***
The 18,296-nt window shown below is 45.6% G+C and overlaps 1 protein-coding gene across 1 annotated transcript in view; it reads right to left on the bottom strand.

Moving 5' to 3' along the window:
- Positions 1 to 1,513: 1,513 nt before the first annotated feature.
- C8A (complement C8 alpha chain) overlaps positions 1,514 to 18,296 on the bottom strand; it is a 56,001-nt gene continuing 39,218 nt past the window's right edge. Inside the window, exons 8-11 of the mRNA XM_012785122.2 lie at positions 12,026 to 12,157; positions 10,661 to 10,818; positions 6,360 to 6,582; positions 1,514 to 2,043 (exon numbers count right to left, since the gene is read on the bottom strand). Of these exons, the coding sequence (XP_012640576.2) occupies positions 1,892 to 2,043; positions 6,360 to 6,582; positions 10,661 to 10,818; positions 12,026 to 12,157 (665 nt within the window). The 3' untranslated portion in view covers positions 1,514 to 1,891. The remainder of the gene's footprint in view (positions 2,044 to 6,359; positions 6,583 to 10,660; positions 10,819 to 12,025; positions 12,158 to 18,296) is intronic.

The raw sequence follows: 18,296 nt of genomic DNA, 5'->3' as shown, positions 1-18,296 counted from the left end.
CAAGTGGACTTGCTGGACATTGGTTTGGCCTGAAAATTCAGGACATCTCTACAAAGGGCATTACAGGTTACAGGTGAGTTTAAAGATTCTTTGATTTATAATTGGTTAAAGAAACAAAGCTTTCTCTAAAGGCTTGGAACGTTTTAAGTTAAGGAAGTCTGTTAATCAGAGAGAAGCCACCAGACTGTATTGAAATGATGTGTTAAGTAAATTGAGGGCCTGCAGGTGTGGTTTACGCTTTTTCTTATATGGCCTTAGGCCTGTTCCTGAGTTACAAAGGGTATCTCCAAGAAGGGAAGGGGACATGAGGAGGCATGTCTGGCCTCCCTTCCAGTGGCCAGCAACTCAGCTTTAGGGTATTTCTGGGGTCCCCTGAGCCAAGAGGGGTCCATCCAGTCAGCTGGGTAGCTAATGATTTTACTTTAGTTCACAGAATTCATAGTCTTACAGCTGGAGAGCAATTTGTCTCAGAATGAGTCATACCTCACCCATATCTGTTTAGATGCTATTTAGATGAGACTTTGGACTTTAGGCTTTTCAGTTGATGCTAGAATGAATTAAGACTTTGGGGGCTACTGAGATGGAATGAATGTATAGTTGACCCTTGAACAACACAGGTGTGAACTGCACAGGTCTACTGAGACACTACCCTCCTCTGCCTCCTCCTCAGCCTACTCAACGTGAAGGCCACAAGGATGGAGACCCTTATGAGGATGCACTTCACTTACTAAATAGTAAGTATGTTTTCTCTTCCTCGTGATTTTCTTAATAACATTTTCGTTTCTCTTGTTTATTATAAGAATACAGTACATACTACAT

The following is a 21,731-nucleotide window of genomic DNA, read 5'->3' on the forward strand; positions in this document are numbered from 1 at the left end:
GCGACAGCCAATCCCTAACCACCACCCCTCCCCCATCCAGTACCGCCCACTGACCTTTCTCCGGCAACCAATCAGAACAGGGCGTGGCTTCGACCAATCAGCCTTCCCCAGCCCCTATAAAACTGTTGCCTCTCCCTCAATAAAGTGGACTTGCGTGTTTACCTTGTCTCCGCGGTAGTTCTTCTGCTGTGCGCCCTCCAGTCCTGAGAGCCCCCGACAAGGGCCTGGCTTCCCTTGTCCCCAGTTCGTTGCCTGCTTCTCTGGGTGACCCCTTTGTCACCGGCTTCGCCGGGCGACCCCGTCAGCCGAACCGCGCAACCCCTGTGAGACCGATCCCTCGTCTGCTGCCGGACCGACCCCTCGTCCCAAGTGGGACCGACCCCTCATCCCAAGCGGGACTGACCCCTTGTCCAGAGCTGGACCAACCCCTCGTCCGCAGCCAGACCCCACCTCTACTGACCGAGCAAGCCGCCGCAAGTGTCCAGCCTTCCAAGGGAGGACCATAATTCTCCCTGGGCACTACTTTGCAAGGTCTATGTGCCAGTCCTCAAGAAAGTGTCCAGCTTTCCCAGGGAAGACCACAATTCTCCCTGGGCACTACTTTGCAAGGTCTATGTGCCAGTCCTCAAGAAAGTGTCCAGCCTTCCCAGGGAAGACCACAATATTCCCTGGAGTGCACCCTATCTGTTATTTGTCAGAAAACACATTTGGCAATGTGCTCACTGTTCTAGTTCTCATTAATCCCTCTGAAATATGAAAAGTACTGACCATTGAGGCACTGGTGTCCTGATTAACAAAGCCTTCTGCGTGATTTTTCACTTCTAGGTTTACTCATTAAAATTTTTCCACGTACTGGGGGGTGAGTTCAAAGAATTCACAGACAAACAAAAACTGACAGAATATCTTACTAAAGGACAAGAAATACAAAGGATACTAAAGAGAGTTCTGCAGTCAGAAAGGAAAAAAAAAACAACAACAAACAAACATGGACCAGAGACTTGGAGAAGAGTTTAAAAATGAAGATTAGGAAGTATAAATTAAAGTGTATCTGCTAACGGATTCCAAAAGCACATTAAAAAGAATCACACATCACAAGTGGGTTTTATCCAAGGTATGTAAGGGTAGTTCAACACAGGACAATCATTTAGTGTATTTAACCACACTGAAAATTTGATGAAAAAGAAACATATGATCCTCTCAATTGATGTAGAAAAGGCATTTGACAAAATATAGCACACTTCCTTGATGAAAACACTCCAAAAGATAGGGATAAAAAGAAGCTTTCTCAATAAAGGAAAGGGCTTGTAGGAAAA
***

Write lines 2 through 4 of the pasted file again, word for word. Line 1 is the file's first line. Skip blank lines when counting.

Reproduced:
Moving 5' to 3' along the window:
- Positions 1 to 1,513: 1,513 nt before the first annotated feature.
- C8A (complement C8 alpha chain) overlaps positions 1,514 to 18,296 on the bottom strand; it is a 56,001-nt gene continuing 39,218 nt past the window's right edge. Inside the window, exons 8-11 of the mRNA XM_012785122.2 lie at positions 12,026 to 12,157; positions 10,661 to 10,818; positions 6,360 to 6,582; positions 1,514 to 2,043 (exon numbers count right to left, since the gene is read on the bottom strand). Of these exons, the coding sequence (XP_012640576.2) occupies positions 1,892 to 2,043; positions 6,360 to 6,582; positions 10,661 to 10,818; positions 12,026 to 12,157 (665 nt within the window). The 3' untranslated portion in view covers positions 1,514 to 1,891. The remainder of the gene's footprint in view (positions 2,044 to 6,359; positions 6,583 to 10,660; positions 10,819 to 12,025; positions 12,158 to 18,296) is intronic.